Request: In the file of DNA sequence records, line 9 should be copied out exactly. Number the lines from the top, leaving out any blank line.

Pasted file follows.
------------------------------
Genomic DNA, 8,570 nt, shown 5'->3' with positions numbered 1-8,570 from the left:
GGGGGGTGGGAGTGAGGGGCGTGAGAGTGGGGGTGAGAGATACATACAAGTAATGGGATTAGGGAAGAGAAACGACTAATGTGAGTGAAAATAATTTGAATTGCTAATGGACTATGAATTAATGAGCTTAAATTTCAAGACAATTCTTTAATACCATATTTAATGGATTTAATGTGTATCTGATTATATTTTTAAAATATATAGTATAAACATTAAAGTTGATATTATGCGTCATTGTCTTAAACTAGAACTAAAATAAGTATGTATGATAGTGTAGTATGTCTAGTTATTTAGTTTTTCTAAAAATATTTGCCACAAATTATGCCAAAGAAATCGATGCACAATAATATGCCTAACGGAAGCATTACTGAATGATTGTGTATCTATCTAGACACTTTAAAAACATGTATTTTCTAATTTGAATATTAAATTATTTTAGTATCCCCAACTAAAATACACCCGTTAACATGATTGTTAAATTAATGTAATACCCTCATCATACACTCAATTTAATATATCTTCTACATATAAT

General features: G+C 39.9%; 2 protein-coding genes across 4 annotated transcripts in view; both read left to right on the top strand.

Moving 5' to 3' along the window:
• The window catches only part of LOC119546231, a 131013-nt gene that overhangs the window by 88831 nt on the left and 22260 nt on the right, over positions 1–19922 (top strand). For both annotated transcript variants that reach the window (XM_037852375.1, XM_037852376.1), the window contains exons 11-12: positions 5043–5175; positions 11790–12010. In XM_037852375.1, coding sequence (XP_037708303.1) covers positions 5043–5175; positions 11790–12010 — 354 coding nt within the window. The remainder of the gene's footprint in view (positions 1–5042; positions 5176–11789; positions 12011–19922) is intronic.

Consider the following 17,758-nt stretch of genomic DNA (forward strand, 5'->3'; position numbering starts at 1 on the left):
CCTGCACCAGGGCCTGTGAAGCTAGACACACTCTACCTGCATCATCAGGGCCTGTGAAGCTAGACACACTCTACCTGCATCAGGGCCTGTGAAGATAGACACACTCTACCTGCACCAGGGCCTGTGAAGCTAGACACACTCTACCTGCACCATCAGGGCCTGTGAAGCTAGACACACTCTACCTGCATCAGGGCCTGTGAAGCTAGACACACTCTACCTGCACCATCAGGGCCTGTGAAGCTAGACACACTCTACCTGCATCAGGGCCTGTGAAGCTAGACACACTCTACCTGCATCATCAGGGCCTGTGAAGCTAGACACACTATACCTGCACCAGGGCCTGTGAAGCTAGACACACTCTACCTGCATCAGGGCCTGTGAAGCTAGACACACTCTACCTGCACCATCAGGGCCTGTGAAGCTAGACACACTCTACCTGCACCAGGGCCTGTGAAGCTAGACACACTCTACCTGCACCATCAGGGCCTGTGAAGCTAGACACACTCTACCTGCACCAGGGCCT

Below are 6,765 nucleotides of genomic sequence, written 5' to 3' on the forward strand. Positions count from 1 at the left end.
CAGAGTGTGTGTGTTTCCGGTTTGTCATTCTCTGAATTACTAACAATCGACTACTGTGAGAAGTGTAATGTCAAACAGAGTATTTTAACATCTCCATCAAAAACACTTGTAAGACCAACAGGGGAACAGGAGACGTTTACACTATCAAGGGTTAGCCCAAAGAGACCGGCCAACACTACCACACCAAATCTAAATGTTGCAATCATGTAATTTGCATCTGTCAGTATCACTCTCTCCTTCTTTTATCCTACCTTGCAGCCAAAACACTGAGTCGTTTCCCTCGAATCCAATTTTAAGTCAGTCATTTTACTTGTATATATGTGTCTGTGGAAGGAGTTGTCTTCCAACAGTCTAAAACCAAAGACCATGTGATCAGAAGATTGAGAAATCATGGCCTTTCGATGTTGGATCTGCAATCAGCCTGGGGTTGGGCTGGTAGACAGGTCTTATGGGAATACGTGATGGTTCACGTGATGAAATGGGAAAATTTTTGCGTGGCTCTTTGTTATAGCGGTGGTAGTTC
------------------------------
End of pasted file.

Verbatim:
CAGAGTGTGTGTGTTTCCGGTTTGTCATTCTCTGAATTACTAACAATCGACTACTGTGAGAAGTGTAATGTCAAACAGAGTATTTTAACATCTCCATCAAAAACACTTGTAAGACCAACAGGGGAACAGGAGACGTTTACACTATCAAGGGTTAGCCCAAAGAGACCGGCCAACACTACCACACCAAATCTAAATGTTGCAATCATGTAATTTGCATCTGTCAGTATCACTCTCTCCTTCTTTTATCCTACCTTGCAGCCAAAACACTGAGTCGTTTCCCTCGAATCCAATTTTAAGTCAGTCATTTTACTTGTATATATGTGTCTGTGGAAGGAGTTGTCTTCCAACAGTCTAAAACCAAAGACCATGTGATCAGAAGATTGAGAAATCATGGCCTTTCGATGTTGGATCTGCAATCAGCCTGGGGTTGGGCTGGTAGACAGGTCTTATGGGAATACGTGATGGTTCACGTGATGAAATGGGAAAATTTTTGCGTGGCTCTTTGTTATAGCGGTGGTAGTTC